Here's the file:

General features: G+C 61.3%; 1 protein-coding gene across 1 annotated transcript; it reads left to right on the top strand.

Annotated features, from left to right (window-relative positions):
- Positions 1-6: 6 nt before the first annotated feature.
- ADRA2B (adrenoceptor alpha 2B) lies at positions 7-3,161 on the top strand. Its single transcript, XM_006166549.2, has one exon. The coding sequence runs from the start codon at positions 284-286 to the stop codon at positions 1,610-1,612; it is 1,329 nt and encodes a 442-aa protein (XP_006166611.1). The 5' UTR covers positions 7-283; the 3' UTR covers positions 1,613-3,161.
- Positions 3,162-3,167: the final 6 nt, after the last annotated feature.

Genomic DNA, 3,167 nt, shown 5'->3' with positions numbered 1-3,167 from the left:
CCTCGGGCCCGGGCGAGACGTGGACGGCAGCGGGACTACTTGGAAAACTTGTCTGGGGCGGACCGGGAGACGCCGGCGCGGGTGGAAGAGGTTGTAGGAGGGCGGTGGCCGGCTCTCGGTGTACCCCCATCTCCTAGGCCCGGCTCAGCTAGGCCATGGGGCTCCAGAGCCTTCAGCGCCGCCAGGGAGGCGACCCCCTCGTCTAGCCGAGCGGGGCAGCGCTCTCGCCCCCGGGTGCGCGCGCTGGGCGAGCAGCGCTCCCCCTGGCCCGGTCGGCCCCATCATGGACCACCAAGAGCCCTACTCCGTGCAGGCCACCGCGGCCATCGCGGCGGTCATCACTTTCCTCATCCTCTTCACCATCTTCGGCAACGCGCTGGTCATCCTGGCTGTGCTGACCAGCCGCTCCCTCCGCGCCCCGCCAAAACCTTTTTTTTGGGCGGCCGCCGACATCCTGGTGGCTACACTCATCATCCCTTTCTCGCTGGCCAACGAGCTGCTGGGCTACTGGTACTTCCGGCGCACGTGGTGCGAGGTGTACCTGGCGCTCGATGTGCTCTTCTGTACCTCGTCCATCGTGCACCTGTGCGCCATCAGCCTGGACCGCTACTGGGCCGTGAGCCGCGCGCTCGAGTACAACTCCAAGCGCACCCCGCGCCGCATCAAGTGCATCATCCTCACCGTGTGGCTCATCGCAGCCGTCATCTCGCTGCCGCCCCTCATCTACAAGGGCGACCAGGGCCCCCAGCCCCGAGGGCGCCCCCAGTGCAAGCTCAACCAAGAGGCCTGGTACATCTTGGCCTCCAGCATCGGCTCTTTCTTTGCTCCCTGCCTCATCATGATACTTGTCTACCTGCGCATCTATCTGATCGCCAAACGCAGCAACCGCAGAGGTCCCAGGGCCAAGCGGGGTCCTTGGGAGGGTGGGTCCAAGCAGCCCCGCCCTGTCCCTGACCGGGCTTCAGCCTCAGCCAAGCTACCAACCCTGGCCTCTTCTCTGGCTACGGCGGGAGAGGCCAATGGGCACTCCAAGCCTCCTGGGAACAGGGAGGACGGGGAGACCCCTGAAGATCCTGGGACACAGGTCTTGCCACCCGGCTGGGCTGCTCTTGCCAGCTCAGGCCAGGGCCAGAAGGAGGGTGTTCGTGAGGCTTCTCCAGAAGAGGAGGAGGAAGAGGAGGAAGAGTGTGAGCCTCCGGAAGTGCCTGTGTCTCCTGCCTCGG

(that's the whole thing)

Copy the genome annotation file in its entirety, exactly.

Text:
General features: G+C 61.3%; 1 protein-coding gene across 1 annotated transcript; it reads left to right on the top strand.

Annotated features, from left to right (window-relative positions):
- Positions 1-6: 6 nt before the first annotated feature.
- ADRA2B (adrenoceptor alpha 2B) lies at positions 7-3,161 on the top strand. Its single transcript, XM_006166549.2, has one exon. The coding sequence runs from the start codon at positions 284-286 to the stop codon at positions 1,610-1,612; it is 1,329 nt and encodes a 442-aa protein (XP_006166611.1). The 5' UTR covers positions 7-283; the 3' UTR covers positions 1,613-3,161.
- Positions 3,162-3,167: the final 6 nt, after the last annotated feature.

Genomic DNA, 3,167 nt, shown 5'->3' with positions numbered 1-3,167 from the left:
CCTCGGGCCCGGGCGAGACGTGGACGGCAGCGGGACTACTTGGAAAACTTGTCTGGGGCGGACCGGGAGACGCCGGCGCGGGTGGAAGAGGTTGTAGGAGGGCGGTGGCCGGCTCTCGGTGTACCCCCATCTCCTAGGCCCGGCTCAGCTAGGCCATGGGGCTCCAGAGCCTTCAGCGCCGCCAGGGAGGCGACCCCCTCGTCTAGCCGAGCGGGGCAGCGCTCTCGCCCCCGGGTGCGCGCGCTGGGCGAGCAGCGCTCCCCCTGGCCCGGTCGGCCCCATCATGGACCACCAAGAGCCCTACTCCGTGCAGGCCACCGCGGCCATCGCGGCGGTCATCACTTTCCTCATCCTCTTCACCATCTTCGGCAACGCGCTGGTCATCCTGGCTGTGCTGACCAGCCGCTCCCTCCGCGCCCCGCCAAAACCTTTTTTTTGGGCGGCCGCCGACATCCTGGTGGCTACACTCATCATCCCTTTCTCGCTGGCCAACGAGCTGCTGGGCTACTGGTACTTCCGGCGCACGTGGTGCGAGGTGTACCTGGCGCTCGATGTGCTCTTCTGTACCTCGTCCATCGTGCACCTGTGCGCCATCAGCCTGGACCGCTACTGGGCCGTGAGCCGCGCGCTCGAGTACAACTCCAAGCGCACCCCGCGCCGCATCAAGTGCATCATCCTCACCGTGTGGCTCATCGCAGCCGTCATCTCGCTGCCGCCCCTCATCTACAAGGGCGACCAGGGCCCCCAGCCCCGAGGGCGCCCCCAGTGCAAGCTCAACCAAGAGGCCTGGTACATCTTGGCCTCCAGCATCGGCTCTTTCTTTGCTCCCTGCCTCATCATGATACTTGTCTACCTGCGCATCTATCTGATCGCCAAACGCAGCAACCGCAGAGGTCCCAGGGCCAAGCGGGGTCCTTGGGAGGGTGGGTCCAAGCAGCCCCGCCCTGTCCCTGACCGGGCTTCAGCCTCAGCCAAGCTACCAACCCTGGCCTCTTCTCTGGCTACGGCGGGAGAGGCCAATGGGCACTCCAAGCCTCCTGGGAACAGGGAGGACGGGGAGACCCCTGAAGATCCTGGGACACAGGTCTTGCCACCCGGCTGGGCTGCTCTTGCCAGCTCAGGCCAGGGCCAGAAGGAGGGTGTTCGTGAGGCTTCTCCAGAAGAGGAGGAGGAAGAGGAGGAAGAGTGTGAGCCTCCGGAAGTGCCTGTGTCTCCTGCCTCGG